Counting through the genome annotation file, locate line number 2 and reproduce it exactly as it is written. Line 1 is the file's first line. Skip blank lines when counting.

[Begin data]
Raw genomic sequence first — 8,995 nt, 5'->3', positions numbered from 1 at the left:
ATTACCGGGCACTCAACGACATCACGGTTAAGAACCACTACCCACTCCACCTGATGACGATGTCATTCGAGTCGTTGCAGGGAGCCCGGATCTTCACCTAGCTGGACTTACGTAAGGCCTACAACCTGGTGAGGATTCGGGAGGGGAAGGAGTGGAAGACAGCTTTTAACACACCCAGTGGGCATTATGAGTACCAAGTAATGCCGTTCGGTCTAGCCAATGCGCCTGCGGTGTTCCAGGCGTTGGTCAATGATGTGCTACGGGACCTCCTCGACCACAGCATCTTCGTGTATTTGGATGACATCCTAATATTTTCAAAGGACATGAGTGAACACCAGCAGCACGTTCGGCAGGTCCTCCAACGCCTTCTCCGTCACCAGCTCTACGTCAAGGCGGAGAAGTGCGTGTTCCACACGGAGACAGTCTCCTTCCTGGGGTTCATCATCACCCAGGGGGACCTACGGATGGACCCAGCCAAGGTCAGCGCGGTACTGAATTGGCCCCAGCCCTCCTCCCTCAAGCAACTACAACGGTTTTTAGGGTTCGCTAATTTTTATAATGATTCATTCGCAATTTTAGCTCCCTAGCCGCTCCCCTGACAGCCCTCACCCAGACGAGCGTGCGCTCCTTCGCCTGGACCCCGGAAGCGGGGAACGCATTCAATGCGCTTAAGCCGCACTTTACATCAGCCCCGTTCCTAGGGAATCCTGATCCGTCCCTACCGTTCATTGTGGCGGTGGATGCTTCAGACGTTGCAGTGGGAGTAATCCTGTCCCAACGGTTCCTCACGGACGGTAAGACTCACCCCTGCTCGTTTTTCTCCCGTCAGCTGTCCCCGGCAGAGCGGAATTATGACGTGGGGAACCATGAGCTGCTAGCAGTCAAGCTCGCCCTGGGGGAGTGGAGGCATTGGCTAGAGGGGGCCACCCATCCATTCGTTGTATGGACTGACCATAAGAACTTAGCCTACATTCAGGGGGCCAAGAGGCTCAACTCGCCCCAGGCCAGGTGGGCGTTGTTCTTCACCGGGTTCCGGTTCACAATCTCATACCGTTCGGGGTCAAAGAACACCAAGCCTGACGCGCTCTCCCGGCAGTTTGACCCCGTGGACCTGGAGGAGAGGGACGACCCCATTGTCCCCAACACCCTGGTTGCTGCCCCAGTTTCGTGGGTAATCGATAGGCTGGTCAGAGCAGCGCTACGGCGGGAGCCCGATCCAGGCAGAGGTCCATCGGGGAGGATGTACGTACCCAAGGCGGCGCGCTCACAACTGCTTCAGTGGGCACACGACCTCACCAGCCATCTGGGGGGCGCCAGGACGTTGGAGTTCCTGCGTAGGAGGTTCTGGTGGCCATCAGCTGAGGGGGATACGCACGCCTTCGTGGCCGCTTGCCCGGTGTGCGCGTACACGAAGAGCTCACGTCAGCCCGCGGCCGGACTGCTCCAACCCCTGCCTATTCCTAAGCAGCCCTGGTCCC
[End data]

ATTACCGGGCACTCAACGACATCACGGTTAAGAACCACTACCCACTCCACCTGATGACGATGTCATTCGAGTCGTTGCAGGGAGCCCGGATCTTCACCTAGCTGGACTTACGTAAGGCCTACAACCTGGTGAGGATTCGGGAGGGGAAGGAGTGGAAGACAGCTTTTAACACACCCAGTGGGCATTATGAGTACCAAGTAATGCCGTTCGGTCTAGCCAATGCGCCTGCGGTGTTCCAGGCGTTGGTCAATGATGTGCTACGGGACCTCCTCGACCACAGCATCTTCGTGTATTTGGATGACATCCTAATATTTTCAAAGGACATGAGTGAACACCAGCAGCACGTTCGGCAGGTCCTCCAACGCCTTCTCCGTCACCAGCTCTACGTCAAGGCGGAGAAGTGCGTGTTCCACACGGAGACAGTCTCCTTCCTGGGGTTCATCATCACCCAGGGGGACCTACGGATGGACCCAGCCAAGGTCAGCGCGGTACTGAATTGGCCCCAGCCCTCCTCCCTCAAGCAACTACAACGGTTTTTAGGGTTCGCTAATTTTTATAATGATTCATTCGCAATTTTAGCTCCCTAGCCGCTCCCCTGACAGCCCTCACCCAGACGAGCGTGCGCTCCTTCGCCTGGACCCCGGAAGCGGGGAACGCATTCAATGCGCTTAAGCCGCACTTTACATCAGCCCCGTTCCTAGGGAATCCTGATCCGTCCCTACCGTTCATTGTGGCGGTGGATGCTTCAGACGTTGCAGTGGGAGTAATCCTGTCCCAACGGTTCCTCACGGACGGTAAGACTCACCCCTGCTCGTTTTTCTCCCGTCAGCTGTCCCCGGCAGAGCGGAATTATGACGTGGGGAACCATGAGCTGCTAGCAGTCAAGCTCGCCCTGGGGGAGTGGAGGCATTGGCTAGAGGGGGCCACCCATCCATTCGTTGTATGGACTGACCATAAGAACTTAGCCTACATTCAGGGGGCCAAGAGGCTCAACTCGCCCCAGGCCAGGTGGGCGTTGTTCTTCACCGGGTTCCGGTTCACAATCTCATACCGTTCGGGGTCAAAGAACACCAAGCCTGACGCGCTCTCCCGGCAGTTTGACCCCGTGGACCTGGAGGAGAGGGACGACCCCATTGTCCCCAACACCCTGGTTGCTGCCCCAGTTTCGTGGGTAATCGATAGGCTGGTCAGAGCAGCGCTACGGCGGGAGCCCGATCCAGGCAGAGGTCCATCGGGGAGGATGTACGTACCCAAGGCGGCGCGCTCACAACTGCTTCAGTGGGCACACGACCTCACCAGCCATCTGGGGGGCGCCAGGACGTTGGAGTTCCTGCGTAGGAGGTTCTGGTGGCCATCAGCTGAGGGGGATACGCACGCCTTCGTGGCCGCTTGCCCGGTGTGCGCGTACACGAAGAGCTCACGTCAGCCCGCGGCCGGACTGCTCCAACCCCTGCCTATTCCTAAGCAGCCCTGGTCCC